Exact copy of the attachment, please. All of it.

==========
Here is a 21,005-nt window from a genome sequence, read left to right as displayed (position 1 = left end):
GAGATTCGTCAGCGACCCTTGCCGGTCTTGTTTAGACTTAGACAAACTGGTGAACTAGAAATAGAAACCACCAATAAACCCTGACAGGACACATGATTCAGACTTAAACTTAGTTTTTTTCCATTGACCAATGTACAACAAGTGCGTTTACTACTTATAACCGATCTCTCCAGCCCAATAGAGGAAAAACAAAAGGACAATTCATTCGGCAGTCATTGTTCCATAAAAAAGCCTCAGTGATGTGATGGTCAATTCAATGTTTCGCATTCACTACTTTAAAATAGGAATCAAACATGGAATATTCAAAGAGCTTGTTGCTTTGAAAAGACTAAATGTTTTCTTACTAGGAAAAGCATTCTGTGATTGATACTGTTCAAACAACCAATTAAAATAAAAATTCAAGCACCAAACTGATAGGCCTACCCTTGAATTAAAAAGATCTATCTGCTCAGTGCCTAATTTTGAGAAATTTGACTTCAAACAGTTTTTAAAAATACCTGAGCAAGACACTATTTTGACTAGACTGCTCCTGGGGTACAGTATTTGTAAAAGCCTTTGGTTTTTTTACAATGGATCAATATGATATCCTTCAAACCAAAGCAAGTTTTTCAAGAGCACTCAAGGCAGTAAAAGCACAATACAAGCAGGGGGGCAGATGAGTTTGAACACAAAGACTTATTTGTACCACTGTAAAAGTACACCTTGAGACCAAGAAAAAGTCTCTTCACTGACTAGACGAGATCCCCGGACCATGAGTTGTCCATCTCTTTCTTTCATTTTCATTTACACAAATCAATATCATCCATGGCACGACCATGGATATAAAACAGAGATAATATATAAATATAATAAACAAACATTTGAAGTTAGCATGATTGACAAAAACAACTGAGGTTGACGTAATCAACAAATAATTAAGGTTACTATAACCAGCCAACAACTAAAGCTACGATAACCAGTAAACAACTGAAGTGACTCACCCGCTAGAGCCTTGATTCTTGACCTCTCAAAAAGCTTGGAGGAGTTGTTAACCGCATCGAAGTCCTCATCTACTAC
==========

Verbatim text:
Here is a 21,005-nt window from a genome sequence, read left to right as displayed (position 1 = left end):
GAGATTCGTCAGCGACCCTTGCCGGTCTTGTTTAGACTTAGACAAACTGGTGAACTAGAAATAGAAACCACCAATAAACCCTGACAGGACACATGATTCAGACTTAAACTTAGTTTTTTTCCATTGACCAATGTACAACAAGTGCGTTTACTACTTATAACCGATCTCTCCAGCCCAATAGAGGAAAAACAAAAGGACAATTCATTCGGCAGTCATTGTTCCATAAAAAAGCCTCAGTGATGTGATGGTCAATTCAATGTTTCGCATTCACTACTTTAAAATAGGAATCAAACATGGAATATTCAAAGAGCTTGTTGCTTTGAAAAGACTAAATGTTTTCTTACTAGGAAAAGCATTCTGTGATTGATACTGTTCAAACAACCAATTAAAATAAAAATTCAAGCACCAAACTGATAGGCCTACCCTTGAATTAAAAAGATCTATCTGCTCAGTGCCTAATTTTGAGAAATTTGACTTCAAACAGTTTTTAAAAATACCTGAGCAAGACACTATTTTGACTAGACTGCTCCTGGGGTACAGTATTTGTAAAAGCCTTTGGTTTTTTTACAATGGATCAATATGATATCCTTCAAACCAAAGCAAGTTTTTCAAGAGCACTCAAGGCAGTAAAAGCACAATACAAGCAGGGGGGCAGATGAGTTTGAACACAAAGACTTATTTGTACCACTGTAAAAGTACACCTTGAGACCAAGAAAAAGTCTCTTCACTGACTAGACGAGATCCCCGGACCATGAGTTGTCCATCTCTTTCTTTCATTTTCATTTACACAAATCAATATCATCCATGGCACGACCATGGATATAAAACAGAGATAATATATAAATATAATAAACAAACATTTGAAGTTAGCATGATTGACAAAAACAACTGAGGTTGACGTAATCAACAAATAATTAAGGTTACTATAACCAGCCAACAACTAAAGCTACGATAACCAGTAAACAACTGAAGTGACTCACCCGCTAGAGCCTTGATTCTTGACCTCTCAAAAAGCTTGGAGGAGTTGTTAACCGCATCGAAGTCCTCATCTACTAC